My name is Ian Thomson and I’m from Twickenham, London, England. I enjoyed Art at school and was quite good at it, but I was of an age when Art was not considered a stable career choice so I pursued what my parents called “a real job.” For me, that became insurance and risk management.
Forty-five years later and semi-retired, I have been lucky enough to return to my passion. In between times, I stole time to make the occasional sketch on business trips overseas using a small A6 blank-leafed sketchbook with propelling pencil.
This was secreted in my travel bag with an eraser and a small tin of Winsor & Newton Cotman watercolour paint tabs. I’d lean against a lamppost in Shanghai or sit on a bench in Paris frantically scribbling the essence of what I saw, throwing bits of colour onto it later if time allowed.
As the son of an architect, I was more intrigued by the detail of buildings, monuments and mechanical structures than landscapes and people so targets became old pubs, institutional buildings and churches. Two years ago, I found I had more time on my hands and it was the same subject matter that inspired me again. I admit London, England, my main home, is rammed with brilliant architectural history so it was natural for me to focus on this first.
I produced a series of fine-line drawings of famous London sights sold as postcards through the London Tourist Information Centre at St. Pauls. At the same time, I produced a series of line drawings of Richmond-Upon-Thames – one of the leafier, village-like areas of London, again in postcard format. My current postcards of a coastal village in Topsham Devon, England show this well.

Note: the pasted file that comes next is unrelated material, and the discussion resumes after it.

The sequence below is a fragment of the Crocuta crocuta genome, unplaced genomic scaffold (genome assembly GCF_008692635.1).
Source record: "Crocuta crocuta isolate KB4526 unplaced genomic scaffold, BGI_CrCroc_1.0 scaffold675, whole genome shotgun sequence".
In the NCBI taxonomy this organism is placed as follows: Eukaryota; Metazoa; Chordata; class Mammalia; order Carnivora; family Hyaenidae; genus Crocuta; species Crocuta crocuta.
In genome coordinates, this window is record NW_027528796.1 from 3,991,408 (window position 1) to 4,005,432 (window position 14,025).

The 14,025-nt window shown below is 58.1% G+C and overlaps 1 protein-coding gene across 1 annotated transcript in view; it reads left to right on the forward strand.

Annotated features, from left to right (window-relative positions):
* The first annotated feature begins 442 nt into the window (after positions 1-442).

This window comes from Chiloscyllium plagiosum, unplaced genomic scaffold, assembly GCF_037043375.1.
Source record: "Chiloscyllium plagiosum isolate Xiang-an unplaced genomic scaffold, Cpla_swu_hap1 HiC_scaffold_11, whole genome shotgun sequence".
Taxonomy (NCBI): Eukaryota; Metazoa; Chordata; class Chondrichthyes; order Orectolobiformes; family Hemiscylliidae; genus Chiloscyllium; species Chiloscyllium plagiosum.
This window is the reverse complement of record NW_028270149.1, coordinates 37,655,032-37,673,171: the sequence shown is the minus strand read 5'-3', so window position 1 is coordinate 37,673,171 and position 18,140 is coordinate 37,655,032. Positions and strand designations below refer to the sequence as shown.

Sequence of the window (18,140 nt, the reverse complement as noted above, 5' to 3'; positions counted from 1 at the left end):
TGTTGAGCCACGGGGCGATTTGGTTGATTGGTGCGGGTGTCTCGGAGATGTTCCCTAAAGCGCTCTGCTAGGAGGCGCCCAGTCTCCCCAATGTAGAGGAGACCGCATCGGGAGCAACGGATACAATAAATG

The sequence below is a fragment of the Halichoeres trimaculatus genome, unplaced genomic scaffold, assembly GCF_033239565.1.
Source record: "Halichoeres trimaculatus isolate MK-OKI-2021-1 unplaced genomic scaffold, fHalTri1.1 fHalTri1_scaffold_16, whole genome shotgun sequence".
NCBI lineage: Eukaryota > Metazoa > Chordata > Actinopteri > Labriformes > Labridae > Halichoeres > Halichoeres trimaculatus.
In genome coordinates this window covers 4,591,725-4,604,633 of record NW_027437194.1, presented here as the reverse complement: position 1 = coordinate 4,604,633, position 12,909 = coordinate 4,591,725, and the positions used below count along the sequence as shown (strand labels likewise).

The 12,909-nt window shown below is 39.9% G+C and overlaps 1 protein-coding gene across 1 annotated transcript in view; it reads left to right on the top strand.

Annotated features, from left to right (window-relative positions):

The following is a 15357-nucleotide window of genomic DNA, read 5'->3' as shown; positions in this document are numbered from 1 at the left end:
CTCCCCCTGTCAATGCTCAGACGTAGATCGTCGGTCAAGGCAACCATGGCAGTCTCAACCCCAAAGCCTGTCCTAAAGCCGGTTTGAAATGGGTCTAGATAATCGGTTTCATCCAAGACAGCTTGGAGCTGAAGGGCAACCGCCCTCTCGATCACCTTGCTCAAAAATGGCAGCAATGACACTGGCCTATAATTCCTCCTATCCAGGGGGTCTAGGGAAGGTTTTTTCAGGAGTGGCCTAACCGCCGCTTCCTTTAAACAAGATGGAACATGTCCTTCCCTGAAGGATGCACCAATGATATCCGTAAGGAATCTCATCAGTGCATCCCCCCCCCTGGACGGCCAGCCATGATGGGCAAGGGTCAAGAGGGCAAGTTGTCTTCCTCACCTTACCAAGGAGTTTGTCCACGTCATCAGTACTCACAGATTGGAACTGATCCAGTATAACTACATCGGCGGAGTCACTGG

I enjoyed fine-line drawing but wanted to develop my use of colour. I started with delicate watercolour wash on ink outline and at the same time I attended a 10 week 2-hourly watercolour class at my local community college near my home in Twickenham, London. This introduced me to a range of basic watercolour techniques that became the foundation of practice for me.
I was lucky enough to have friends and contacts who encouraged me and commissioned occasional works – mostly individual homes where they lived or were leaving! I remained with Winsor and Newton Cotman watercolour but now in tubes. I still have several small tins of Cotman watercolour tabs though!
I draw first, invariably pencil (usually Staedtler Mars) then overdraw in ink (Rotring Rapidograph or Mitsubishi Uni Pin) or I just draw with ink including rework. I use watercolour first in block then add fine line detail in ink or vice versa.
I have since bought a much larger paint-mixing palette to get a lot more water on my brushes and this is helping me develop a looser, perhaps more natural outcome.
The subject matter tends to direct me as to which watercolour technique to adopt and paper to use but I paint wet on wet, wet on dry (layering) and will use ink outline either before or after colour. I use 220 – 300gsm paper medium or course, white or off-white.
Wet on wet is the most exciting but people will remind you – as if we need it – that it is also the most frustrating because when its right the result is a thing of beauty, when its wrong its very hard work to recover! Whatever happens, have many happy hours painting everyone!
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